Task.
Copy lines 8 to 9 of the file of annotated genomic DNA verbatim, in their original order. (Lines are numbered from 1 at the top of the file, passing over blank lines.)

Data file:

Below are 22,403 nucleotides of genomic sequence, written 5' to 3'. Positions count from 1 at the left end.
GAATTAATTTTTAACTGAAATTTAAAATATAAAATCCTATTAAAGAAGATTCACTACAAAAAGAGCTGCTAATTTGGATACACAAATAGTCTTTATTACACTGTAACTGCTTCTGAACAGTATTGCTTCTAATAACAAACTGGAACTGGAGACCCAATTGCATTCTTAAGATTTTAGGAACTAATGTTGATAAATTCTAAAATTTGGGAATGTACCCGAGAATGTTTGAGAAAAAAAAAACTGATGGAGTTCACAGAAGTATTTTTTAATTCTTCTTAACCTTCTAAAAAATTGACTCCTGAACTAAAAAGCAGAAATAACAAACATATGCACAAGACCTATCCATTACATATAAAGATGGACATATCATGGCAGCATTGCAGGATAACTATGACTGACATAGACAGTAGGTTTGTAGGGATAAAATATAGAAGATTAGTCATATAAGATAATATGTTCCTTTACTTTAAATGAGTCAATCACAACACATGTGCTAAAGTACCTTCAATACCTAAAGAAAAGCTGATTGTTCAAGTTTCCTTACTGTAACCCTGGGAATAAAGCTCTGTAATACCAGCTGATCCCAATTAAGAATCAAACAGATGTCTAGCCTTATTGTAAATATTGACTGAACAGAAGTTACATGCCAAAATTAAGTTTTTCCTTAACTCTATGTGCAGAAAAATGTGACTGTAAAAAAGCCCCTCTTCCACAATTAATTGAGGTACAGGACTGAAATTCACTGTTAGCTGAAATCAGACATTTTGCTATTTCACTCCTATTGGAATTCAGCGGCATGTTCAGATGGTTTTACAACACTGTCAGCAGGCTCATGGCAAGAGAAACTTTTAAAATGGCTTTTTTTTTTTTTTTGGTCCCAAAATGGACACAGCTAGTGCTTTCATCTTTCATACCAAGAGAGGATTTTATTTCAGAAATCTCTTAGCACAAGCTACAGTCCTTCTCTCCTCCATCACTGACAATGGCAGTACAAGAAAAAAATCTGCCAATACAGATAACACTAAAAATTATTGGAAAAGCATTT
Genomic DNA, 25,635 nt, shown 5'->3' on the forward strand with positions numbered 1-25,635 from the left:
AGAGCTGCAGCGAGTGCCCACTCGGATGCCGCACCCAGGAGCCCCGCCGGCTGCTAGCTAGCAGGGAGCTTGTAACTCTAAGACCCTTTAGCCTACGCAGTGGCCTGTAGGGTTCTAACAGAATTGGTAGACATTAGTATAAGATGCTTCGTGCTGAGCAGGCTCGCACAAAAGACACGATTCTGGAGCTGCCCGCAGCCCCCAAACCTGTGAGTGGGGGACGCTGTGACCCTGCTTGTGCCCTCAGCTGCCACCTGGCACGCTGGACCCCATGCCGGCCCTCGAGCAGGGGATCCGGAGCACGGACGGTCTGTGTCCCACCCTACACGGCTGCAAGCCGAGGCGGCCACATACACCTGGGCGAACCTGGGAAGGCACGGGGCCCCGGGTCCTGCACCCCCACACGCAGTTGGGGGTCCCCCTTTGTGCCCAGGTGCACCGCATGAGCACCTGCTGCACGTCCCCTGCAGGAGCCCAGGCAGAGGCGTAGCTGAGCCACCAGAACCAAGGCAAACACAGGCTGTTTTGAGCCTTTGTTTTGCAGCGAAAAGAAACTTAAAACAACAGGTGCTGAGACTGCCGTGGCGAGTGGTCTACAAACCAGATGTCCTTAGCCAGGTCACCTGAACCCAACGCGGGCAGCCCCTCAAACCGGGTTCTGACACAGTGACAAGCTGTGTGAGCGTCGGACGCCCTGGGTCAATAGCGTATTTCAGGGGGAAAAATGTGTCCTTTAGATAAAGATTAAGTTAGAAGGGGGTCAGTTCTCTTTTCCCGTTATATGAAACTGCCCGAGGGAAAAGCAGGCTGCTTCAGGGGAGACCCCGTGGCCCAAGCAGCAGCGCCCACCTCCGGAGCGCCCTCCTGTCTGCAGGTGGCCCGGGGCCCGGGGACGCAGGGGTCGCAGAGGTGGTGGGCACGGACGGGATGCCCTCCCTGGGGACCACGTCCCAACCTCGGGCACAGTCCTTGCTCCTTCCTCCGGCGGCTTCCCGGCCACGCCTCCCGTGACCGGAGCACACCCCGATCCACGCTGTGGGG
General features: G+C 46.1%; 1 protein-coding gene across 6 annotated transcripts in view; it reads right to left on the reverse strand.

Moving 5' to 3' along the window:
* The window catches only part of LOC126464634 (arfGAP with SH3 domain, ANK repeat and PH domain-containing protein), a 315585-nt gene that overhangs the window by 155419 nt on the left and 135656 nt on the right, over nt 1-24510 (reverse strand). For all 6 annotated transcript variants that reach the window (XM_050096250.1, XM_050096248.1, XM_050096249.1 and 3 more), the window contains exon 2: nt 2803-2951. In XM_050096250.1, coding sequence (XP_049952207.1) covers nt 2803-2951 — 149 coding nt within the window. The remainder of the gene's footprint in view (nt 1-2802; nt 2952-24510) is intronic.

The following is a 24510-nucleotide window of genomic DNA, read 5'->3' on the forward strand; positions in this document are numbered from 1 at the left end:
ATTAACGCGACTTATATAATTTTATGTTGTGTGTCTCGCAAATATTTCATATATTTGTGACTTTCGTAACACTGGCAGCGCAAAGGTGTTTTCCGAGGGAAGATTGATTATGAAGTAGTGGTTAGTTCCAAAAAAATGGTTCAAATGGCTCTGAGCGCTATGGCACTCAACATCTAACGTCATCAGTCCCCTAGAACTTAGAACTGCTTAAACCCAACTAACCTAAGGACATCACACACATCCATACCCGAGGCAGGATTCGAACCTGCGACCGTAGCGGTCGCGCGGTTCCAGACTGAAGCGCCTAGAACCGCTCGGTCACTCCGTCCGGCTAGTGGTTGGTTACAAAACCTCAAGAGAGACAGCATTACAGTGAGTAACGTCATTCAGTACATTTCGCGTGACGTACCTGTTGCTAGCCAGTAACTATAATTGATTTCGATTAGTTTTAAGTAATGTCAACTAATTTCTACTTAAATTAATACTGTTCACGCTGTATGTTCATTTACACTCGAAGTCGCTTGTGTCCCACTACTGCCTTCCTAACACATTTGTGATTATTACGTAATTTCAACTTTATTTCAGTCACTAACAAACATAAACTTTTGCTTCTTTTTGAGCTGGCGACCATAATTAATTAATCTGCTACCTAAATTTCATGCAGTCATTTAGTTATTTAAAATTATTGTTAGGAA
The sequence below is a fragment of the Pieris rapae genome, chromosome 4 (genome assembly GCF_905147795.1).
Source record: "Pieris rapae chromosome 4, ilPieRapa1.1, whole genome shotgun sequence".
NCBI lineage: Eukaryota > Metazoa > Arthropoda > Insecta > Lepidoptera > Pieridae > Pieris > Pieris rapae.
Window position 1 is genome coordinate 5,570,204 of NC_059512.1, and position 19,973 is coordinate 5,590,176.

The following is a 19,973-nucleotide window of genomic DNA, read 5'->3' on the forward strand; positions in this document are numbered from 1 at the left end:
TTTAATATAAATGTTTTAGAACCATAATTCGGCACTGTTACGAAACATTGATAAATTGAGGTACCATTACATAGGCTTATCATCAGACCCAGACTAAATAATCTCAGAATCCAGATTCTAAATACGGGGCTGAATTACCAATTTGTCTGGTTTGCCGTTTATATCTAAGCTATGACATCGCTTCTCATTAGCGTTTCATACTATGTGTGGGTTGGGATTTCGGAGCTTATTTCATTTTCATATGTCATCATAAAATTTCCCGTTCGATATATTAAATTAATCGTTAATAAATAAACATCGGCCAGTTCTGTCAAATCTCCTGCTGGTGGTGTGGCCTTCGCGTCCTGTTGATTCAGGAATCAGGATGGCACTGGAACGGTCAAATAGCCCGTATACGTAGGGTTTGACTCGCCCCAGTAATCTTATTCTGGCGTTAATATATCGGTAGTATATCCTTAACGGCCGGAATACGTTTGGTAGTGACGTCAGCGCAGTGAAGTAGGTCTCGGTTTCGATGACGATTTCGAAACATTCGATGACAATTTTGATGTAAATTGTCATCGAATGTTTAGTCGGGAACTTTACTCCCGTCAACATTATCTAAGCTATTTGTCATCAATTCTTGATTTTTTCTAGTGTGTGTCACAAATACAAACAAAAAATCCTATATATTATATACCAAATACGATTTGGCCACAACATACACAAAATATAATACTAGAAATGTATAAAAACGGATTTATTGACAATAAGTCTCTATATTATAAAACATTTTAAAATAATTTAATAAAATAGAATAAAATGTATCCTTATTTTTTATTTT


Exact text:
The following is a 24510-nucleotide window of genomic DNA, read 5'->3' on the forward strand; positions in this document are numbered from 1 at the left end:
ATTAACGCGACTTATATAATTTTATGTTGTGTGTCTCGCAAATATTTCATATATTTGTGACTTTCGTAACACTGGCAGCGCAAAGGTGTTTTCCGAGGGAAGATTGATTATGAAGTAGTGGTTAGTTCCAAAAAAATGGTTCAAATGGCTCTGAGCGCTATGGCACTCAACATCTAACGTCATCAGTCCCCTAGAACTTAGAACTGCTTAAACCCAACTAACCTAAGGACATCACACACATCCATACCCGAGGCAGGATTCGAACCTGCGACCGTAGCGGTCGCGCGGTTCCAGACTGAAGCGCCTAGAACCGCTCGGTCACTCCGTCCGGCTAGTGGTTGGTTACAAAACCTCAAGAGAGACAGCATTACAGTGAGTAACGTCATTCAGTACATTTCGCGTGACGTACCTGTTGCTAGCCAGTAACTATAATTGATTTCGATTAGTTTTAAGTAATGTCAACTAATTTCTACTTAAATTAATACTGTTCACGCTGTATGTTCATTTACACTCGAAGTCGCTTGTGTCCCACTACTGCCTTCCTAACACATTTGTGATTATTACGTAATTTCAACTTTATTTCAGTCACTAACAAACATAAACTTTTGCTTCTTTTTGAGCTGGCGACCATAATTAATTAATCTGCTACCTAAATTTCATGCAGTCATTTAGTTATTTAAAATTATTGTTAGGAA